Neustadter: Backcountry skiers are wreaking havoc on mountain communities

Corinne Neustadter

Editor’s Note: All opinion section content reflects the views of the individual author only and does not represent a stance taken by The Collegian or its editorial board.

In the middle of social distancing, it’s hard to believe that we’ve been in isolation for less than a month. While a stay-at-home order to halt the spread of COVID-19 remains absent at the federal level, many governors have implemented stay-at-home orders in their state, forcing the closure of millions of nonessential businesses.

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One business that has suffered a crushing blow from COVID-19 is the ski industry, with many ski resorts across the United States completely shuttered in the middle of the COVID-19 pandemic.

On March 14, Gov. Jared Polis ordered the temporary closure of all Colorado ski areas, as Colorado’s mountain towns became epicenters for COVID-19. Several management companies, including Vail Resorts, have announced that all of their resorts are closed for the rest of the season. Others, like POWDR, have shuttered some resorts for the season while implementing “indefinite” closures for other resorts.

Skiing has a huge impact on the Colorado economy — in 2015, it totaled $4.8 billion. Without tax revenue from ski resorts, mountain towns are likely to suffer, since a lot of their tax base comes from the ski industry. With COVID-19 striking the high country, this could prove disastrous for these towns.

Completely halting all ski operations has severely impaired Colorado’s economy, all the while creating greater burdens for the health care system — not only are chairlifts closed, but so is uphill access for those seeking to hike up and ski down in certain ski resorts.

Rather than dissuade people from going skiing entirely, this policy has resulted in the increasing popularity of backcountry skiing. National forest sites are now being inundated with skiers — proving that closing the state’s ski areas has created its own insidious problems. It has shifted the burden of providing medical care for injured skiers onto local health care providers that are already overburdened by COVID-19. 

As Outside Magazine reports, “The niche sport is experiencing what could be the biggest bump in users ever.” More novices are beginning to ski in the backcountry during one of the biggest health crises in history — a dangerous situation made worse within Colorado’s mountain towns.

Backcountry skiing is inherently more dangerous than downhill skiing. Since trails aren’t groomed or blasted everyday, there is an ever-present threat of avalanches with no way to assess the difficulty of a run before skiing down.

Without chairlifts, skiers become increasingly fatigued from hiking up each run, putting them at a greater risk of getting injured. For those who do get injured, it can take emergency responders hours to locate them.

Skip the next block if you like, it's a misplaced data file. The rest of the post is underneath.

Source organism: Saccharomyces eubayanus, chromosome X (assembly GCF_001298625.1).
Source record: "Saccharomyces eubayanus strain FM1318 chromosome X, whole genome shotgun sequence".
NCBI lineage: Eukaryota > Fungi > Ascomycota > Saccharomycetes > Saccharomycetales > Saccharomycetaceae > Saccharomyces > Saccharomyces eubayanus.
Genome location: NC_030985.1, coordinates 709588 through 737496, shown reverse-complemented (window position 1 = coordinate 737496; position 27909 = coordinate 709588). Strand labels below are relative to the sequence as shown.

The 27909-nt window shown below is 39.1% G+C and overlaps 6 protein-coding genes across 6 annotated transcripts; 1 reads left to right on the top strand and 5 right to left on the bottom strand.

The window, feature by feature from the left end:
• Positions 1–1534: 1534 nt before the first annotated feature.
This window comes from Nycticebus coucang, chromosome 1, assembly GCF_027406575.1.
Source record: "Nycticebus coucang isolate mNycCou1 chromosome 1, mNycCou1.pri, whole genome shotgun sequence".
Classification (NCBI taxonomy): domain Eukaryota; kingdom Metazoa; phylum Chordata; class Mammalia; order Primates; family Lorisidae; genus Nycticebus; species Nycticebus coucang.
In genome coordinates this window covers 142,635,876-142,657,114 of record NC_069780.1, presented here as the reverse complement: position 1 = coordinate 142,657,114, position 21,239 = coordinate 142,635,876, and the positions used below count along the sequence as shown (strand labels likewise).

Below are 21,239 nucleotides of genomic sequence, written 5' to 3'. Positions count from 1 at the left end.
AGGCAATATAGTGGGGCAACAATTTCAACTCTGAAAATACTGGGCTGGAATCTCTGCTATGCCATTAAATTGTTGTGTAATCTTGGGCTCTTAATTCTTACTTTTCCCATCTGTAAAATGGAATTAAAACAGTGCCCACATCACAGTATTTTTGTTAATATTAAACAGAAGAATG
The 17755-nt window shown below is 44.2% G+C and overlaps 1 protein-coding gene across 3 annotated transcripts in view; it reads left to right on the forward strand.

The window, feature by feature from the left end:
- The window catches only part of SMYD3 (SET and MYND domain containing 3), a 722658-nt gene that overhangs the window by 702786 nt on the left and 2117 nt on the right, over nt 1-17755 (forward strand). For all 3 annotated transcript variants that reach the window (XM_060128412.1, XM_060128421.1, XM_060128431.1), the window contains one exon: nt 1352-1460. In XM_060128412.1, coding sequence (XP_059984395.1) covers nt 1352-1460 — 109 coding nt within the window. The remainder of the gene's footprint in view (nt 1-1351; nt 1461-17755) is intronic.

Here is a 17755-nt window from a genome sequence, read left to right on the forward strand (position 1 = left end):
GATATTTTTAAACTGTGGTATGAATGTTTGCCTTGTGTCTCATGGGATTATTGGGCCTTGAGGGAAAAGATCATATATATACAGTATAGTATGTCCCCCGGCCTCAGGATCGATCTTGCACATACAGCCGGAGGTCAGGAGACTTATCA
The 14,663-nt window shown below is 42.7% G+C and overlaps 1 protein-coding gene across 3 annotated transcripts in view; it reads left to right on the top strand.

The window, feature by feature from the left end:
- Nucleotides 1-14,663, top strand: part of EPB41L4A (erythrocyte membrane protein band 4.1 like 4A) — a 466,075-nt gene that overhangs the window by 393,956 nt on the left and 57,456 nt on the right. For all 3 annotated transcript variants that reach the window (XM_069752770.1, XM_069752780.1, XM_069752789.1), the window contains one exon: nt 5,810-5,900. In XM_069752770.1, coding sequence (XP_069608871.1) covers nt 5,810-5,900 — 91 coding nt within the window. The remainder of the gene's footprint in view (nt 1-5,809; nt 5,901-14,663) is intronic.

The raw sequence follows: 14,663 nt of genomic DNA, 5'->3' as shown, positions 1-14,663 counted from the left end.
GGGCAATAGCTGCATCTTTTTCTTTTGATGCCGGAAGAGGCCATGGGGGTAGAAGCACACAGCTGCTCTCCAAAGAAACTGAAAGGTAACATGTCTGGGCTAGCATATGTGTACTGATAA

Closing down ski areas has shifted the burden of providing medical care for injured skiers onto local health care providers that are already overburdened by COVID-19.” 

Yet, this danger has not dissuaded legions of skiers from heading up to the high country. As one store owner in Edwards, Colorado, commented in The Colorado Sun, “It’s like a feeding frenzy.” 

Last week, a skier was critically injured while backcountry skiing near Telluride, Colorado — the skier was caught in one of the seven human-caused avalanches that occurred in the Telluride area over the course of eight days. In the ensuing rescue, first responders had to evacuate the skier from roughly 11,000 feet, putting their own lives at risk in the process. 

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It’s important to note that with this year’s spring conditions, this could’ve happened to anyone in the backcountry, which is precisely the problem. As hospital beds become stretched beyond their limits, especially in rural mountain communities, the last thing they need is a surge in skiing injuries.

In response to the influx of backcountry skiers, San Juan County in southwest Colorado has implemented restrictions banning out of town people from public lands. While the legality of these restrictions remains in question, local leaders have argued they’re necessary to prevent backcountry skiing hospitalizations.

If more skiers are hospitalized from their preventable injuries, it will spell disaster for mountain communities. These communities are already trying to prevent the spread of COVID-19 with limited resources. If backcountry skiing continues to be a problem, health care providers will be forced to make difficult decisions between who receives care.

The new popularity of backcountry skiing poses a significant threat to the well-being of thousands of Coloradans that would otherwise be avoided.

It represents an unintended consequence of public policy that has nevertheless impacted people across the state, and it will continue to without a statewide response. Polis’ ski area closure may have to be revised to include all instances of backcountry skiing. While the economic repercussions of shutting down ski areas are unavoidable, the health consequences are not.

Corinne Neustadter can be reached at letters@collegian.com or on Twitter @CorinneN14.